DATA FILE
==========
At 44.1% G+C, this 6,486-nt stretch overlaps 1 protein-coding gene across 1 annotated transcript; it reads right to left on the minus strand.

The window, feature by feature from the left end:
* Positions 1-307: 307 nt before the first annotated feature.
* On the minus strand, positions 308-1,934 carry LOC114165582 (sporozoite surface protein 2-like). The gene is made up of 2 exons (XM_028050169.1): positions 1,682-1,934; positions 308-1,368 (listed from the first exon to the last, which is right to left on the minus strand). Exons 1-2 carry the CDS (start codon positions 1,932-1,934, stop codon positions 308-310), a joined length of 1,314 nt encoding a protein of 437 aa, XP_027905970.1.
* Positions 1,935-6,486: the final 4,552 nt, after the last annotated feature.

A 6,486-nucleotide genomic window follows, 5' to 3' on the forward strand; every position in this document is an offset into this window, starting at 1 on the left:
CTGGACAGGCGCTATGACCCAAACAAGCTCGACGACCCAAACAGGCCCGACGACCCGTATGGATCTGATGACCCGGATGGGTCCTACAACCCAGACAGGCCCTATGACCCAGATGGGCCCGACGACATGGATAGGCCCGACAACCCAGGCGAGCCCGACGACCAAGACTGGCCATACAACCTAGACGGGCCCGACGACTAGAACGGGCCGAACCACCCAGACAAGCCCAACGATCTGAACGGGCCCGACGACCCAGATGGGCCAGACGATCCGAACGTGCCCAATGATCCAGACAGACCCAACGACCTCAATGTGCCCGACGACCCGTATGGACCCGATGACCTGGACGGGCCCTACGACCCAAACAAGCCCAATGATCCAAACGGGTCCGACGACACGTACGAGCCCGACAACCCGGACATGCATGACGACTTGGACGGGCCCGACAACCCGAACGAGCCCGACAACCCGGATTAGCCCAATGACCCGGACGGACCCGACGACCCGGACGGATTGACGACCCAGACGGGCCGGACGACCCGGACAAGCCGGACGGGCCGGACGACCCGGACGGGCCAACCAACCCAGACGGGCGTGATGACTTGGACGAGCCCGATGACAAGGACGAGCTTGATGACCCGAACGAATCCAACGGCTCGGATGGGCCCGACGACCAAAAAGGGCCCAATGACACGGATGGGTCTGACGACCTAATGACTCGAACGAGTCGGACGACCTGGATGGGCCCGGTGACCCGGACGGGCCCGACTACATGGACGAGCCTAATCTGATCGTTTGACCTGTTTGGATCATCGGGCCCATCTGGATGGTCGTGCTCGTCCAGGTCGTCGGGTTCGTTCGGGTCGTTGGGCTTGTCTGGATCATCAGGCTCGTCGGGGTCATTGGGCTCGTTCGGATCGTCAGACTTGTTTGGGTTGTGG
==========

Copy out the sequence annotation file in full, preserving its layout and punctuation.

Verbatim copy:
At 44.1% G+C, this 6,486-nt stretch overlaps 1 protein-coding gene across 1 annotated transcript; it reads right to left on the minus strand.

The window, feature by feature from the left end:
* Positions 1-307: 307 nt before the first annotated feature.
* On the minus strand, positions 308-1,934 carry LOC114165582 (sporozoite surface protein 2-like). The gene is made up of 2 exons (XM_028050169.1): positions 1,682-1,934; positions 308-1,368 (listed from the first exon to the last, which is right to left on the minus strand). Exons 1-2 carry the CDS (start codon positions 1,932-1,934, stop codon positions 308-310), a joined length of 1,314 nt encoding a protein of 437 aa, XP_027905970.1.
* Positions 1,935-6,486: the final 4,552 nt, after the last annotated feature.

A 6,486-nucleotide genomic window follows, 5' to 3' on the forward strand; every position in this document is an offset into this window, starting at 1 on the left:
CTGGACAGGCGCTATGACCCAAACAAGCTCGACGACCCAAACAGGCCCGACGACCCGTATGGATCTGATGACCCGGATGGGTCCTACAACCCAGACAGGCCCTATGACCCAGATGGGCCCGACGACATGGATAGGCCCGACAACCCAGGCGAGCCCGACGACCAAGACTGGCCATACAACCTAGACGGGCCCGACGACTAGAACGGGCCGAACCACCCAGACAAGCCCAACGATCTGAACGGGCCCGACGACCCAGATGGGCCAGACGATCCGAACGTGCCCAATGATCCAGACAGACCCAACGACCTCAATGTGCCCGACGACCCGTATGGACCCGATGACCTGGACGGGCCCTACGACCCAAACAAGCCCAATGATCCAAACGGGTCCGACGACACGTACGAGCCCGACAACCCGGACATGCATGACGACTTGGACGGGCCCGACAACCCGAACGAGCCCGACAACCCGGATTAGCCCAATGACCCGGACGGACCCGACGACCCGGACGGATTGACGACCCAGACGGGCCGGACGACCCGGACAAGCCGGACGGGCCGGACGACCCGGACGGGCCAACCAACCCAGACGGGCGTGATGACTTGGACGAGCCCGATGACAAGGACGAGCTTGATGACCCGAACGAATCCAACGGCTCGGATGGGCCCGACGACCAAAAAGGGCCCAATGACACGGATGGGTCTGACGACCTAATGACTCGAACGAGTCGGACGACCTGGATGGGCCCGGTGACCCGGACGGGCCCGACTACATGGACGAGCCTAATCTGATCGTTTGACCTGTTTGGATCATCGGGCCCATCTGGATGGTCGTGCTCGTCCAGGTCGTCGGGTTCGTTCGGGTCGTTGGGCTTGTCTGGATCATCAGGCTCGTCGGGGTCATTGGGCTCGTTCGGATCGTCAGACTTGTTTGGGTTGTGG